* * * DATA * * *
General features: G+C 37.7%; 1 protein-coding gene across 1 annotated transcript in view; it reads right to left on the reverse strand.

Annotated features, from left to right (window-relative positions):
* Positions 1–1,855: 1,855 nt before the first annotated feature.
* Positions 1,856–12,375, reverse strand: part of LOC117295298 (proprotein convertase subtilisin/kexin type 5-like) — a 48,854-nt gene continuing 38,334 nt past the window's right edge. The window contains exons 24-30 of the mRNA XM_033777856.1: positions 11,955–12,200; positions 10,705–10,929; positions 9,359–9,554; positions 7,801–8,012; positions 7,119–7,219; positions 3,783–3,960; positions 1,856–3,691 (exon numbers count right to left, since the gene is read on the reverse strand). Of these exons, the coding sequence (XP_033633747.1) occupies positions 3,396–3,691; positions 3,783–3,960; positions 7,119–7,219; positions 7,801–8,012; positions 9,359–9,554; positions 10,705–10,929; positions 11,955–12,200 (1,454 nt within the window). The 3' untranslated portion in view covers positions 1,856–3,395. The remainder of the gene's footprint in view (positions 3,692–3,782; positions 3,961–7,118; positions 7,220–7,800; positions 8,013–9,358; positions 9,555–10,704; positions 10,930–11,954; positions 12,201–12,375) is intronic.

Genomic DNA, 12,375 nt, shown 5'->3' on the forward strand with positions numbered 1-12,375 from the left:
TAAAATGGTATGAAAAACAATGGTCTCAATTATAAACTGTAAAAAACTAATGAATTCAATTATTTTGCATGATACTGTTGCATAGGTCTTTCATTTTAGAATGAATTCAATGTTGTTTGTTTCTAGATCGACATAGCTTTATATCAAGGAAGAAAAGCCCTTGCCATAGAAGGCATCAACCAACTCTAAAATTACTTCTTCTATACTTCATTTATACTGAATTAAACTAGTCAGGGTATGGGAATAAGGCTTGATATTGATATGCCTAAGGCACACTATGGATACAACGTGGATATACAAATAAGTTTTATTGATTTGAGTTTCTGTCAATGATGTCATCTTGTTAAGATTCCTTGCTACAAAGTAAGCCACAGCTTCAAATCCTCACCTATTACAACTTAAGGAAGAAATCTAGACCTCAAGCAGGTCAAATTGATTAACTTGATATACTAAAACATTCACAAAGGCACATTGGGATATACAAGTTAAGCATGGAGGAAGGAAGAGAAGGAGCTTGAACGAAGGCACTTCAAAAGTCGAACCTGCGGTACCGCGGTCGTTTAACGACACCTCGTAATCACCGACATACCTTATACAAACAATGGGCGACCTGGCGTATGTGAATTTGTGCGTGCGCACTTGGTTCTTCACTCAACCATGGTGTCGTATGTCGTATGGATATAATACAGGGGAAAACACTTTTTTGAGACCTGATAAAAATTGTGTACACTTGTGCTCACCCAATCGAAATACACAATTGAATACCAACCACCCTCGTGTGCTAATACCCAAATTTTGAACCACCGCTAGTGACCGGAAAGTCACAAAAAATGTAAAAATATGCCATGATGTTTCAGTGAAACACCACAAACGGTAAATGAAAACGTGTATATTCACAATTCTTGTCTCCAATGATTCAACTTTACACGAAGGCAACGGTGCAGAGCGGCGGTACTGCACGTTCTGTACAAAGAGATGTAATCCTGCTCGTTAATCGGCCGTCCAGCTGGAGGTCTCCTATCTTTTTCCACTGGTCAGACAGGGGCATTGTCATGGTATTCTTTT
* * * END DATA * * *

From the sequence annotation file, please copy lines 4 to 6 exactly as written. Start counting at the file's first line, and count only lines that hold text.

* Positions 1,856–12,375, reverse strand: part of LOC117295298 (proprotein convertase subtilisin/kexin type 5-like) — a 48,854-nt gene continuing 38,334 nt past the window's right edge. The window contains exons 24-30 of the mRNA XM_033777856.1: positions 11,955–12,200; positions 10,705–10,929; positions 9,359–9,554; positions 7,801–8,012; positions 7,119–7,219; positions 3,783–3,960; positions 1,856–3,691 (exon numbers count right to left, since the gene is read on the reverse strand). Of these exons, the coding sequence (XP_033633747.1) occupies positions 3,396–3,691; positions 3,783–3,960; positions 7,119–7,219; positions 7,801–8,012; positions 9,359–9,554; positions 10,705–10,929; positions 11,955–12,200 (1,454 nt within the window). The 3' untranslated portion in view covers positions 1,856–3,395. The remainder of the gene's footprint in view (positions 3,692–3,782; positions 3,961–7,118; positions 7,220–7,800; positions 8,013–9,358; positions 9,555–10,704; positions 10,930–11,954; positions 12,201–12,375) is intronic.

Genomic DNA, 12,375 nt, shown 5'->3' on the forward strand with positions numbered 1-12,375 from the left:
TAAAATGGTATGAAAAACAATGGTCTCAATTATAAACTGTAAAAAACTAATGAATTCAATTATTTTGCATGATACTGTTGCATAGGTCTTTCATTTTAGAATGAATTCAATGTTGTTTGTTTCTAGATCGACATAGCTTTATATCAAGGAAGAAAAGCCCTTGCCATAGAAGGCATCAACCAACTCTAAAATTACTTCTTCTATACTTCATTTATACTGAATTAAACTAGTCAGGGTATGGGAATAAGGCTTGATATTGATATGCCTAAGGCACACTATGGATACAACGTGGATATACAAATAAGTTTTATTGATTTGAGTTTCTGTCAATGATGTCATCTTGTTAAGATTCCTTGCTACAAAGTAAGCCACAGCTTCAAATCCTCACCTATTACAACTTAAGGAAGAAATCTAGACCTCAAGCAGGTCAAATTGATTAACTTGATATACTAAAACATTCACAAAGGCACATTGGGATATACAAGTTAAGCATGGAGGAAGGAAGAGAAGGAGCTTGAACGAAGGCACTTCAAAAGTCGAACCTGCGGTACCGCGGTCGTTTAACGACACCTCGTAATCACCGACATACCTTATACAAACAATGGGCGACCTGGCGTATGTGAATTTGTGCGTGCGCACTTGGTTCTTCACTCAACCATGGTGTCGTATGTCGTATGGATATAATACAGGGGAAAACACTTTTTTGAGACCTGATAAAAATTGTGTACACTTGTGCTCACCCAATCGAAATACACAATTGAATACCAACCACCCTCGTGTGCTAATACCCAAATTTTGAACCACCGCTAGTGACCGGAAAGTCACAAAAAATGTAAAAATATGCCATGATGTTTCAGTGAAACACCACAAACGGTAAATGAAAACGTGTATATTCACAATTCTTGTCTCCAATGATTCAACTTTACACGAAGGCAACGGTGCAGAGCGGCGGTACTGCACGTTCTGTACAAAGAGATGTAATCCTGCTCGTTAATCGGCCGTCCAGCTGGAGGTCTCCTATCTTTTTCCACTGGTCAGACAGGGGCATTGTCATGGTATTCTTTT